ScienceDaily — Scientists at Washington University School of Medicine in St. Louis have made a surprising discovery about the origin of diabetes. Their research suggests that problems controlling blood sugar — the hallmark of diabetes — may begin in the intestines. The new study, in mice, may upend long-held theories about the causes of the disease. Because insulin is produced in the pancreas and sugar is stored in the liver, many scientists have looked to those organs for the underlying causes of diabetes. Read article

UN demands Syria aid chief access

BBC – Russia and China, who vetoed two previous Security Council resolutions on Syria, are also backing the call for Baroness Amos to be allowed in. It comes as the rebel Free Syrian Army said it was withdrawing from the Baba Amr district of Homs, which has been under siege for nearly a month. Read article

EU argues over balance between austerity, growth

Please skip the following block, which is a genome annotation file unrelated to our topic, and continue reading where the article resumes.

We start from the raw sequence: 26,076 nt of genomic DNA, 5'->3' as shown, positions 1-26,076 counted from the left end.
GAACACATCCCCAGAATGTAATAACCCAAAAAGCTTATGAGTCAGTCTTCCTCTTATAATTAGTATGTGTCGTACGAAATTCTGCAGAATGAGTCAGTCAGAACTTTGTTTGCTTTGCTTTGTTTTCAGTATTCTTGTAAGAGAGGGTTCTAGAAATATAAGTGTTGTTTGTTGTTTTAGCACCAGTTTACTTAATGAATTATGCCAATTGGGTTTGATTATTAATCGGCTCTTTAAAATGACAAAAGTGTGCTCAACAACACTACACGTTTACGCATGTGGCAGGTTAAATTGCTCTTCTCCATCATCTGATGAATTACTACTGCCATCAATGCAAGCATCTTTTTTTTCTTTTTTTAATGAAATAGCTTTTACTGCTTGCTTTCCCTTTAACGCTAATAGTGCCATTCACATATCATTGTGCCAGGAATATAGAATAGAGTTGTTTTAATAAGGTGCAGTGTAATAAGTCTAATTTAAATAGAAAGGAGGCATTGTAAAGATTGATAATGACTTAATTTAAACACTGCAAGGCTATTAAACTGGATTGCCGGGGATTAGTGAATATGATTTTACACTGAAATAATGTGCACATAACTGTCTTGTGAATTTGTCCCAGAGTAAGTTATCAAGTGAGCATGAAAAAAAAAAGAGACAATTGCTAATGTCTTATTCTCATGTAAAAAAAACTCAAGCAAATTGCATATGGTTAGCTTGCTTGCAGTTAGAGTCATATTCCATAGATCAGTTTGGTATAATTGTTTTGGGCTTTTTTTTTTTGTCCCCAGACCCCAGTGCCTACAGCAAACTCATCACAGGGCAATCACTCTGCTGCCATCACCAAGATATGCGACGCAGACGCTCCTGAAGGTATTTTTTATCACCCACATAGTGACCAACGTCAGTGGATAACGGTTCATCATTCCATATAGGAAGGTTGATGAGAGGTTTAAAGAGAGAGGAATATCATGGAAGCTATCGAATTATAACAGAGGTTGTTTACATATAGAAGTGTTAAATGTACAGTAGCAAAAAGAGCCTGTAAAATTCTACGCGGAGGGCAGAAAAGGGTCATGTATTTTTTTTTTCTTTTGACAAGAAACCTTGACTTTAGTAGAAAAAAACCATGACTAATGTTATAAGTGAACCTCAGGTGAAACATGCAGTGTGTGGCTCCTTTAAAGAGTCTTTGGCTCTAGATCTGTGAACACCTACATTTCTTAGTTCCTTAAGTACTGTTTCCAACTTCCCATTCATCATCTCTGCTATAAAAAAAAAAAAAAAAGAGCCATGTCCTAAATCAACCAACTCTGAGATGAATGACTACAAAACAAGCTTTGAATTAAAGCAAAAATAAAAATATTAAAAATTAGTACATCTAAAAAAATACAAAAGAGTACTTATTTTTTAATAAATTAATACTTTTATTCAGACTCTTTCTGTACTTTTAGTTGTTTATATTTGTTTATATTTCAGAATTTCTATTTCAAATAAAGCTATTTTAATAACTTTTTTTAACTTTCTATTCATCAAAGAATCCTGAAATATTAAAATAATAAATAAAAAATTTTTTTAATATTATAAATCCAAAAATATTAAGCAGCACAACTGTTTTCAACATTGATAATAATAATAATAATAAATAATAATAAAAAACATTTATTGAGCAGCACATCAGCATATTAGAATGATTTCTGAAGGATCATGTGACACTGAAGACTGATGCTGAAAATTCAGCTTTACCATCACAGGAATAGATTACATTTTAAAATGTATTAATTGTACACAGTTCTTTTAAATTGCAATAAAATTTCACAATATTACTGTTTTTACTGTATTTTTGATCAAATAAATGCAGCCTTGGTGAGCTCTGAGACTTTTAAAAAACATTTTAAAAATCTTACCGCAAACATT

Reuters – European Union leaders argued on Thursday over the right balance between budget austerity and reviving lost growth at the first summit for two years in which the euro zone debt crisis did not eclipse all else. After their finance ministers gave provisional approval to a second bailout for Greece, and a flood of cheap European Central Bank funds calmed bond markets, the 27 leaders used the breathing space to focus on structural economic reforms and other ways to combat record unemployment. Read Article

UN rights body slams Syria, calls for aid access

Associated Press – The U.N.’s top human rights body voted Thursday to condemn Syria for its “widespread and systematic violations” against civilians in a violent crackdown on opposition groups, as more western governments closed their embassies in Damascus over worsening security. Members of the U.N. Human Rights Council approved a resolution proposed by Turkey with 37 votes in favor and three — Russia, China and Cuba — voting against. Three members of the 47-nation body abstained and four didn’t vote. Read Article